Government agency finds phishing vulnerability between headphones

A security audit at the American Federal Housing Finance Agency found that a third of their employees failed to follow proper protocols when subjected to a fake phishing attack. That’s a major “short circuit between the headphones.” That’s bad as these employees had a specific instructions on what to do when faced with a suspicious email.

Pen tests for phish in the office

The batch of pseudo-phishing emails were sent as part of a scheduled penetration test at the government agency. They had an outside firm distribute a specially-crafted phishing email to 50 employees. The employees were chosen at random from all departments – except IT – where people should presumably know better how to handle a phishing attempt.

However, out of the 50 employees, 34% fell for the phishing message and only 6% reported it to their supervisors. The highly redaced report blacked out a picture of the phishing email and what the 34% specifically did with the email.

This is a critical agency – and one of their 750 employees clicking on ransomware could cause some serious economic waves. The FHFA looks over Fannie Mae and Freddie Mac (where a number of Americans get their home mortgages) and the Federal Home Loan Bank System.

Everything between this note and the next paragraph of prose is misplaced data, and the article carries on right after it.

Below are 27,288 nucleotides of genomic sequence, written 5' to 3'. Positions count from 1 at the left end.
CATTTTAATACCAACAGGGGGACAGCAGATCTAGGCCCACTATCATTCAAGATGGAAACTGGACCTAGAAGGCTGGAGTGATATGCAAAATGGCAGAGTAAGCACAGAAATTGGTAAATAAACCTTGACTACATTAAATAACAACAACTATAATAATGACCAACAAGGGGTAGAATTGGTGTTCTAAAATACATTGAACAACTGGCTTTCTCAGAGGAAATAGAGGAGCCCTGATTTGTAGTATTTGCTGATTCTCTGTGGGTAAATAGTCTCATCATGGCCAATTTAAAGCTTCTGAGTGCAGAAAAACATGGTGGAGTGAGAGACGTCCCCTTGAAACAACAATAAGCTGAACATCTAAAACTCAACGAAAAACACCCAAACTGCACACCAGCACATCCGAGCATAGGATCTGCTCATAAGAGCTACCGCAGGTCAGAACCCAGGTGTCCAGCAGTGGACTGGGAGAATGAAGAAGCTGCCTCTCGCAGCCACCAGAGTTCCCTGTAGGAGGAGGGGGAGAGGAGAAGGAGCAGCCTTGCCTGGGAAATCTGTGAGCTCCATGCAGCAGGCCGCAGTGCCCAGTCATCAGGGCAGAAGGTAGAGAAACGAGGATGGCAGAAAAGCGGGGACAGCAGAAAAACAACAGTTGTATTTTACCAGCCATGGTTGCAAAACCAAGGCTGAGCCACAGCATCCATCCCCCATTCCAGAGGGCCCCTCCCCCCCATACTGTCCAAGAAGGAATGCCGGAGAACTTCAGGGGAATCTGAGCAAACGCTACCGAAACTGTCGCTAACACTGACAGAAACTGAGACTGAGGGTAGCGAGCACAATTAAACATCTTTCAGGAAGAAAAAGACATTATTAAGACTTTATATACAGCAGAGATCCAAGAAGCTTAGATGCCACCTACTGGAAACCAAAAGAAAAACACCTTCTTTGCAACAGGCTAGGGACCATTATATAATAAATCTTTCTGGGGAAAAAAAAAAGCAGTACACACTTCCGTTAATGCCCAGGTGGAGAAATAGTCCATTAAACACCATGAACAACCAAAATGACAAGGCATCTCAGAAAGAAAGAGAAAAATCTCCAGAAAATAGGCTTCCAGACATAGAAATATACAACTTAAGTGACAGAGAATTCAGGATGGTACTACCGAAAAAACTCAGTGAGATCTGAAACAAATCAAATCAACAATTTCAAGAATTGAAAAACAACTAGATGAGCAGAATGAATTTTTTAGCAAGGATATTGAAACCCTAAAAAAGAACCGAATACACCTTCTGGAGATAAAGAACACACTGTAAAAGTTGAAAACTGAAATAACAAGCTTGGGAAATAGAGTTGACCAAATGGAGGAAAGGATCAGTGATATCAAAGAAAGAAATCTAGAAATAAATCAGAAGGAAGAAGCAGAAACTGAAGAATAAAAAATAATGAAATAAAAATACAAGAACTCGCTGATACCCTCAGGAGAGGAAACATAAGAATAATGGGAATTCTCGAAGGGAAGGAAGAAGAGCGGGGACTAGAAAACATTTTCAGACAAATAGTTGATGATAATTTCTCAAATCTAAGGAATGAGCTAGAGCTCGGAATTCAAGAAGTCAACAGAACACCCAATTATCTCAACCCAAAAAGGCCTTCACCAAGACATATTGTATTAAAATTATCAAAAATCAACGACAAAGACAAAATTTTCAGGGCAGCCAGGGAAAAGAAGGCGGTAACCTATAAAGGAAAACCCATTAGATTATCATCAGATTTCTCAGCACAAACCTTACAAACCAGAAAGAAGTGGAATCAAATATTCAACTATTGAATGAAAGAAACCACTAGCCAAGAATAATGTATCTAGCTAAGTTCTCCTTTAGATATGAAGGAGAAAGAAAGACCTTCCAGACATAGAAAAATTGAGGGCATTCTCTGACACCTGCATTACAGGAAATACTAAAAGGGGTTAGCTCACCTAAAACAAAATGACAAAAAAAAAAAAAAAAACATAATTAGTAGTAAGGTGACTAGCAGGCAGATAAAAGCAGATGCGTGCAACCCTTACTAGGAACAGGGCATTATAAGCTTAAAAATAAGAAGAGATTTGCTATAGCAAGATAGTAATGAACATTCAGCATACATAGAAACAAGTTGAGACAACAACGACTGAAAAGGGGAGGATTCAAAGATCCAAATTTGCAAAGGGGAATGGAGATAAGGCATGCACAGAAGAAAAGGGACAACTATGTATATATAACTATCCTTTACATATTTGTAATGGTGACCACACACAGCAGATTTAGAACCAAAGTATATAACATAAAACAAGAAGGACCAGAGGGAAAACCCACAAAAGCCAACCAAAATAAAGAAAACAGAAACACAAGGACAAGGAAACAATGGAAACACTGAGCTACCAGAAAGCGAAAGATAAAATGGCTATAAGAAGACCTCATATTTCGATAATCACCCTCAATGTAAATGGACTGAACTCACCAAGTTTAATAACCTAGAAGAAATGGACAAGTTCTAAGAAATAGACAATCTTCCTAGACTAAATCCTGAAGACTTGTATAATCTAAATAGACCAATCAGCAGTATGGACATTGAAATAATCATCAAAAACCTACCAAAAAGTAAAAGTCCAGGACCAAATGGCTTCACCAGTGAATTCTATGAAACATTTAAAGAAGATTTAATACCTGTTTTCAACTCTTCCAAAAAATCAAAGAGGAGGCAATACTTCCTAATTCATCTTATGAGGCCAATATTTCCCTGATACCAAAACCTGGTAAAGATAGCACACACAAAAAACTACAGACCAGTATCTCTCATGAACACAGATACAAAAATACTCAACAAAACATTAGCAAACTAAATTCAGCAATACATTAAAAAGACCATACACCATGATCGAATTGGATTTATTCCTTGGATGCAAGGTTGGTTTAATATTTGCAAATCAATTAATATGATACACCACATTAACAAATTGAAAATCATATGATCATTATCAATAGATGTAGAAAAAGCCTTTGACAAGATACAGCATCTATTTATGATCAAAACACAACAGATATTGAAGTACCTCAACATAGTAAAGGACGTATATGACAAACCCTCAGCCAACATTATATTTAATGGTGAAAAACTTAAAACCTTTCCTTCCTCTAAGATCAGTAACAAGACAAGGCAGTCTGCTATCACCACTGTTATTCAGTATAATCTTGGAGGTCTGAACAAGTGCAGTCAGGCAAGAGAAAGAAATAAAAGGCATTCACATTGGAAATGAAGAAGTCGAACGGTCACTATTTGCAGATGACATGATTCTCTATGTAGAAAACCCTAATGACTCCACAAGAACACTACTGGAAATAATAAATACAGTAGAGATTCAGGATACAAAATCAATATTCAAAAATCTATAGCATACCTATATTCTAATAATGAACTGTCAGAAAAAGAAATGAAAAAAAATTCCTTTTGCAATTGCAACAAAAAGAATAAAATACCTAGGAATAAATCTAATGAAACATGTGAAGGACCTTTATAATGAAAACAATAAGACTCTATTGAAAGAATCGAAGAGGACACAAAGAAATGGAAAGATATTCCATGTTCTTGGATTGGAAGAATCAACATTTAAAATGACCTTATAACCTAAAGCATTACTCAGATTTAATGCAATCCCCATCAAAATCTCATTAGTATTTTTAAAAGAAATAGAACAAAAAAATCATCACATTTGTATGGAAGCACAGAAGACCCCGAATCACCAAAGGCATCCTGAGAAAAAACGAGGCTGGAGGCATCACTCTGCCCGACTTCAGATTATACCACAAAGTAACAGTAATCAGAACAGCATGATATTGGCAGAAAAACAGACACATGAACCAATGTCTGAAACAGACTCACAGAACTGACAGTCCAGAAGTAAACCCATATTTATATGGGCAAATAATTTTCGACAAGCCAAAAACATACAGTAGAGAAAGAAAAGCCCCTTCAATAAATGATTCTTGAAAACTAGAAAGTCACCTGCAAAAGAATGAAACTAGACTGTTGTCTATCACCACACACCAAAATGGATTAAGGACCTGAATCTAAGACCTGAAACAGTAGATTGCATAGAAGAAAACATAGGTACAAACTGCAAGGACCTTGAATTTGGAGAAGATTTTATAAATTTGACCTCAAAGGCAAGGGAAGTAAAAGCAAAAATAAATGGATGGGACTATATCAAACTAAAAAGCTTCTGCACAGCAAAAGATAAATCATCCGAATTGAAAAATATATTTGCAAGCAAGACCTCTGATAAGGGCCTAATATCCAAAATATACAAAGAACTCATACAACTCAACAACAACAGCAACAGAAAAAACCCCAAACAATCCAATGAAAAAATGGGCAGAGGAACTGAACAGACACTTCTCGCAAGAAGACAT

The results were slightly worse than a recent Avira/Statista survey that found 31% of regular employees would open a phishing email – but only 9% of the IT staff would.

Phishing protection starts with you

The pen test results show that a defense against phishing emails has two sides: a technical side – with ways to filter out incoming malware and phishing attempts – and also a human side – with a near-constant need to educate people what to do or not do with suspicious emails.

The penetration test also found other issues at the agency such as out-of-date encryption protocols. However, correcting “short circuits between the headphones” made up two of the final report’s three main points – employee education and further pen testing. Remember, if the email looks odd — use your head and have a good and up-to-date antivirus at hand.

As a PR Consultant and journalist, Frink has covered IT security issues for a number of security software firms, as well as provided reviews and insight on the beer and automotive industries (but usually not at the same time). Otherwise, he’s known for making a great bowl of popcorn and extraordinary messes in a kitchen.